RFE: Portable OpenSSH

Dan Kaminsky dankamin at cisco.com
Wed Mar 28 10:20:26 EST 2001

> Most people griped about EGD's >1Mb working set and that they didn't want
> to depend on PERL daemons for security.

You tend to focus on the two-by-four sticking out of your eye before
complaining about the sliver.  Doesn't mean the sliver's not a problem; just
means you have easier things to complain about than the fact that it's a
pain to get working.

> This isn't quite true. sshd needs to fill its entropy pool at startup,
> it can then survive without PRNGd until OpenSSL deems the pool no longer
> has enough entropy.

Oh that's just splitting hairs and you know it ;-)

> >     But who would be running prngd?  Lets say every user used their
> > own entropy gatherer.  Instead of entropy gathering on demand, when
> > the ssh executables were actually being called, each user would be
> > hammering the box continually.  That's not elegant,
> Bingo - this is exactly what OpenSSH does at the moment.

No, it's not.  prngd goes ahead and grabs entropy in advance; openssh is
only grabbing entropy when it directly needs it.  It's slower, yes, but it's
more than fast enough for low-to-midrange use.

Come on, Damien.  No long term local daemon should be required to load a
client app.  You don't need ftpd to run ftp, you don't need run apache to
run netscape, you don't need BIND to access a web page.  Useful?  Sure!
It's *useful* to have a locally caching DNS server, especially if your
operating system is brain dead about how effectively it caches entries.
Required to hit Slashdot, though?!

> > of course, so lets presume there's only one user running prngd that
> > every user shares in the entropy of.  That user running prngd better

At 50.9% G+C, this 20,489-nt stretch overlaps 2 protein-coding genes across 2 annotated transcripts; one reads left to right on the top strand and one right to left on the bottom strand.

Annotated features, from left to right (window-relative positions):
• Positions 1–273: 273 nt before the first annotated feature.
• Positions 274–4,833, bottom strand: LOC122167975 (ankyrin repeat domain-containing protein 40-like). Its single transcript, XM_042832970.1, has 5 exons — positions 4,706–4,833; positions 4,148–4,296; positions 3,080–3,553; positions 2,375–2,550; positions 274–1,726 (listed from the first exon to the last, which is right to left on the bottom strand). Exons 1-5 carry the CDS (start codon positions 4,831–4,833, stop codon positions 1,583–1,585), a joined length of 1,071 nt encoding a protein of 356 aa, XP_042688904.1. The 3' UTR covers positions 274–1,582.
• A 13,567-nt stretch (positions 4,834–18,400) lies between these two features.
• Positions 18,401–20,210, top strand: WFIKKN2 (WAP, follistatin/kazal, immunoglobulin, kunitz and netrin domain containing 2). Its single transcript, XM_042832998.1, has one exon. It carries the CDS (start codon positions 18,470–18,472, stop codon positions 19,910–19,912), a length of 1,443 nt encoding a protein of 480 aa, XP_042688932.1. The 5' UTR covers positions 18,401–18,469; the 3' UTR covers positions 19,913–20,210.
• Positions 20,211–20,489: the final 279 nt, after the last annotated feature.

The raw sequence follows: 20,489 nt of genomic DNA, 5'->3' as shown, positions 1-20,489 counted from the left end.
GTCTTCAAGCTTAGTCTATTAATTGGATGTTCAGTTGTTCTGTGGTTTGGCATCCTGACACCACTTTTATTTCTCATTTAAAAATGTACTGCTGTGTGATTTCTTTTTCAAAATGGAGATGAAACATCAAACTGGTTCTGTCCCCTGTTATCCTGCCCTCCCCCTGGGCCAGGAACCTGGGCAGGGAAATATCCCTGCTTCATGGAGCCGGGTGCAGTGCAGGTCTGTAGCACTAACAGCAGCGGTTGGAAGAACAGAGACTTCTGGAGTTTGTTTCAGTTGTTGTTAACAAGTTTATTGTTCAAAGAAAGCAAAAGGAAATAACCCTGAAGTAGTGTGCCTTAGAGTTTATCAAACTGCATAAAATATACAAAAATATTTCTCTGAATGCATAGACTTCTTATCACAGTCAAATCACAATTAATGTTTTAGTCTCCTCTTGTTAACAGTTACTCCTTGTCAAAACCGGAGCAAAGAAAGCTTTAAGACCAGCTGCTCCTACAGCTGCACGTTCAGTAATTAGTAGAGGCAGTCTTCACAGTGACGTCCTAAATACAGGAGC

> > be root, unless you like the idea of SSHD getting its entropy stream
> > from an untrusted user.  So now users cannot safely run ssh without
> > the root user starting up a daemon?
> Well root has to run init too, so there is precedent.

What precedent?  I can log into an arbitrary box, compile my alpha
feature-loaded build of SSH on it to test for compatibility, and type:

./ssh-keygen -f tempkey
./sshd -h tempkey -f sshd_config -p 20022

> What is the advantage of all this runtime checking? Systems with
> /dev/random should _always_ have it available.

Surprised the hell outta me when I realized this was a problem.  I installed
the ANDIrand package on my dev box some time ago, then later built the
latest OpenSSH.  Imagine my surprise when the binaries compiled on that
machine wouldn't work on any other Solaris machine--oops, none of the other
ones had ANDIrand installed.

Moral of the story:  Just because this platform had /dev/random once doesn't
mean it always will--and hopefully, just because it didn't when this binary
was compiled doesn't mean it always won't.  Slowly but surely, modules will
pop up for OS's that lack /dev/random.  Rather than require a code
recompile, we can simply agree that kernel entropy will *always* be of
higher quality than user entropy and therefore we will dynamically(or at
least after a kill -HUP) switch to the better source.

Especially sites with speed problems from *both* prngd *and* ssh_prng_cmds
will appreciate this.

> No, the "hash a big list of commands" is what we want to get away from.
> I really don't like root owned or suid executables running long lists of
> system commands when it is not their business to.

Can't we safely execute external commands as irrevocable-nonroot?  I thought
the act of opening a new process granted us that ability, which we otherwise
lack when, say, opening a proprietary authentication library.

> PRNGd has been designed (and audited) to do this task well.

Like I said, I *like* the concept of prngd.  I just don't accept that a
local daemon should be required for a local client to execute successfully.
Help it out?  Speed it up?  Increase efficiency?  Decrease redundancy(as
long as the shared source is root)?  Sure.  But *mandate*, on penalty of

Yours Truly,

    Dan Kaminsky, CISSP

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